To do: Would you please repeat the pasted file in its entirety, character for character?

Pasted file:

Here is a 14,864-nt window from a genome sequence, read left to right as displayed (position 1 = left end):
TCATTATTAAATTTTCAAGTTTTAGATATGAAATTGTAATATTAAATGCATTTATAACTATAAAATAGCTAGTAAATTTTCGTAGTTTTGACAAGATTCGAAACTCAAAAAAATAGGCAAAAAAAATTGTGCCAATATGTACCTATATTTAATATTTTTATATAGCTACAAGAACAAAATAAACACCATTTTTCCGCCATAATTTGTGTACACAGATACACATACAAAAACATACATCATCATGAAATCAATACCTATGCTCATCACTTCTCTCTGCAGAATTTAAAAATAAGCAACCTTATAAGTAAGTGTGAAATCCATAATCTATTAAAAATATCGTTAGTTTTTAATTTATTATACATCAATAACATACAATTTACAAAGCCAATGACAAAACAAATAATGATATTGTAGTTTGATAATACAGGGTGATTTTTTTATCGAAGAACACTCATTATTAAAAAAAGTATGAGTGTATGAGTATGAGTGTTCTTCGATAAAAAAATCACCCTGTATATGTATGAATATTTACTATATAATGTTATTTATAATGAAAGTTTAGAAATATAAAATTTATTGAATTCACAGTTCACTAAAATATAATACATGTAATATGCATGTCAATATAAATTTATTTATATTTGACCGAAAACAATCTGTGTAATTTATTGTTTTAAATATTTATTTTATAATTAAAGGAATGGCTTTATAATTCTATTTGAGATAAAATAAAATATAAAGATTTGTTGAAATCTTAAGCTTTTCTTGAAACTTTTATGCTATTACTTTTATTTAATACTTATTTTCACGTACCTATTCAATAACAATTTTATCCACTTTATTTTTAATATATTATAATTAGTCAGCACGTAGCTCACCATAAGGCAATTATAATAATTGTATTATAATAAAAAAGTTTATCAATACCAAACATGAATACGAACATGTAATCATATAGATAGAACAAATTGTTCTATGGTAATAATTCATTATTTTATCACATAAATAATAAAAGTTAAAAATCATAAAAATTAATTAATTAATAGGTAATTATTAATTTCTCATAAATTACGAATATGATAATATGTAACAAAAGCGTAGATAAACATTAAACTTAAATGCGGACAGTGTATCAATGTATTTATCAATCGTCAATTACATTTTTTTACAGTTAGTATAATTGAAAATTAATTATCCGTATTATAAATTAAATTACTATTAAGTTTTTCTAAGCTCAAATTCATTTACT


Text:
Here is a 14,864-nt window from a genome sequence, read left to right as displayed (position 1 = left end):
TCATTATTAAATTTTCAAGTTTTAGATATGAAATTGTAATATTAAATGCATTTATAACTATAAAATAGCTAGTAAATTTTCGTAGTTTTGACAAGATTCGAAACTCAAAAAAATAGGCAAAAAAAATTGTGCCAATATGTACCTATATTTAATATTTTTATATAGCTACAAGAACAAAATAAACACCATTTTTCCGCCATAATTTGTGTACACAGATACACATACAAAAACATACATCATCATGAAATCAATACCTATGCTCATCACTTCTCTCTGCAGAATTTAAAAATAAGCAACCTTATAAGTAAGTGTGAAATCCATAATCTATTAAAAATATCGTTAGTTTTTAATTTATTATACATCAATAACATACAATTTACAAAGCCAATGACAAAACAAATAATGATATTGTAGTTTGATAATACAGGGTGATTTTTTTATCGAAGAACACTCATTATTAAAAAAAGTATGAGTGTATGAGTATGAGTGTTCTTCGATAAAAAAATCACCCTGTATATGTATGAATATTTACTATATAATGTTATTTATAATGAAAGTTTAGAAATATAAAATTTATTGAATTCACAGTTCACTAAAATATAATACATGTAATATGCATGTCAATATAAATTTATTTATATTTGACCGAAAACAATCTGTGTAATTTATTGTTTTAAATATTTATTTTATAATTAAAGGAATGGCTTTATAATTCTATTTGAGATAAAATAAAATATAAAGATTTGTTGAAATCTTAAGCTTTTCTTGAAACTTTTATGCTATTACTTTTATTTAATACTTATTTTCACGTACCTATTCAATAACAATTTTATCCACTTTATTTTTAATATATTATAATTAGTCAGCACGTAGCTCACCATAAGGCAATTATAATAATTGTATTATAATAAAAAAGTTTATCAATACCAAACATGAATACGAACATGTAATCATATAGATAGAACAAATTGTTCTATGGTAATAATTCATTATTTTATCACATAAATAATAAAAGTTAAAAATCATAAAAATTAATTAATTAATAGGTAATTATTAATTTCTCATAAATTACGAATATGATAATATGTAACAAAAGCGTAGATAAACATTAAACTTAAATGCGGACAGTGTATCAATGTATTTATCAATCGTCAATTACATTTTTTTACAGTTAGTATAATTGAAAATTAATTATCCGTATTATAAATTAAATTACTATTAAGTTTTTCTAAGCTCAAATTCATTTACT